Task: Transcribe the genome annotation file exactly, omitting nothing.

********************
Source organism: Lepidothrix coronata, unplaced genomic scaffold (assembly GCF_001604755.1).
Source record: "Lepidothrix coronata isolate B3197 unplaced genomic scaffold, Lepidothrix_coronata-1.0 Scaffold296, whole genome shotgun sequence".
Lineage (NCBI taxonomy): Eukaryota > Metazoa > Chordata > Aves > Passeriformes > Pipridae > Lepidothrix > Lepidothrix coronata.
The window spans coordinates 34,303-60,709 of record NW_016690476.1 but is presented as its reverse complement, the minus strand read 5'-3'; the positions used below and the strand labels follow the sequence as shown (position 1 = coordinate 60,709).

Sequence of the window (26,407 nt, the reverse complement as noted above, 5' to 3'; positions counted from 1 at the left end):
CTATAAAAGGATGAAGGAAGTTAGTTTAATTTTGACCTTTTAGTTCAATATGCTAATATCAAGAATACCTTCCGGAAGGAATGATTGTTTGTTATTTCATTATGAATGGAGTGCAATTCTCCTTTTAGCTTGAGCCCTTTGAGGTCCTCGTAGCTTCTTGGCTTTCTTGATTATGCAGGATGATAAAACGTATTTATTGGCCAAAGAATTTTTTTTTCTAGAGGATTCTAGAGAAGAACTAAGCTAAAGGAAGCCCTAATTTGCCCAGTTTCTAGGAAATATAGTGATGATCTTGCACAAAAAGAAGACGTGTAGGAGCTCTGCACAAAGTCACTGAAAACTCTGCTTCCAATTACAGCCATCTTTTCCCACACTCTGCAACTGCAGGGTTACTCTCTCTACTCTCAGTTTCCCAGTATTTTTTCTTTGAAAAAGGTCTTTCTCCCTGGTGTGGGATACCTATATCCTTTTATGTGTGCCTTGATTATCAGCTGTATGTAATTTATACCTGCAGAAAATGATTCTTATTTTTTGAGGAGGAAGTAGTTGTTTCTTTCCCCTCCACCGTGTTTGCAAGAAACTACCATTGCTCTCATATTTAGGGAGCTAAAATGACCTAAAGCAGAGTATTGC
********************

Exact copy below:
Source organism: Lepidothrix coronata, unplaced genomic scaffold (assembly GCF_001604755.1).
Source record: "Lepidothrix coronata isolate B3197 unplaced genomic scaffold, Lepidothrix_coronata-1.0 Scaffold296, whole genome shotgun sequence".
Lineage (NCBI taxonomy): Eukaryota > Metazoa > Chordata > Aves > Passeriformes > Pipridae > Lepidothrix > Lepidothrix coronata.
The window spans coordinates 34,303-60,709 of record NW_016690476.1 but is presented as its reverse complement, the minus strand read 5'-3'; the positions used below and the strand labels follow the sequence as shown (position 1 = coordinate 60,709).

Sequence of the window (26,407 nt, the reverse complement as noted above, 5' to 3'; positions counted from 1 at the left end):
CTATAAAAGGATGAAGGAAGTTAGTTTAATTTTGACCTTTTAGTTCAATATGCTAATATCAAGAATACCTTCCGGAAGGAATGATTGTTTGTTATTTCATTATGAATGGAGTGCAATTCTCCTTTTAGCTTGAGCCCTTTGAGGTCCTCGTAGCTTCTTGGCTTTCTTGATTATGCAGGATGATAAAACGTATTTATTGGCCAAAGAATTTTTTTTTCTAGAGGATTCTAGAGAAGAACTAAGCTAAAGGAAGCCCTAATTTGCCCAGTTTCTAGGAAATATAGTGATGATCTTGCACAAAAAGAAGACGTGTAGGAGCTCTGCACAAAGTCACTGAAAACTCTGCTTCCAATTACAGCCATCTTTTCCCACACTCTGCAACTGCAGGGTTACTCTCTCTACTCTCAGTTTCCCAGTATTTTTTCTTTGAAAAAGGTCTTTCTCCCTGGTGTGGGATACCTATATCCTTTTATGTGTGCCTTGATTATCAGCTGTATGTAATTTATACCTGCAGAAAATGATTCTTATTTTTTGAGGAGGAAGTAGTTGTTTCTTTCCCCTCCACCGTGTTTGCAAGAAACTACCATTGCTCTCATATTTAGGGAGCTAAAATGACCTAAAGCAGAGTATTGC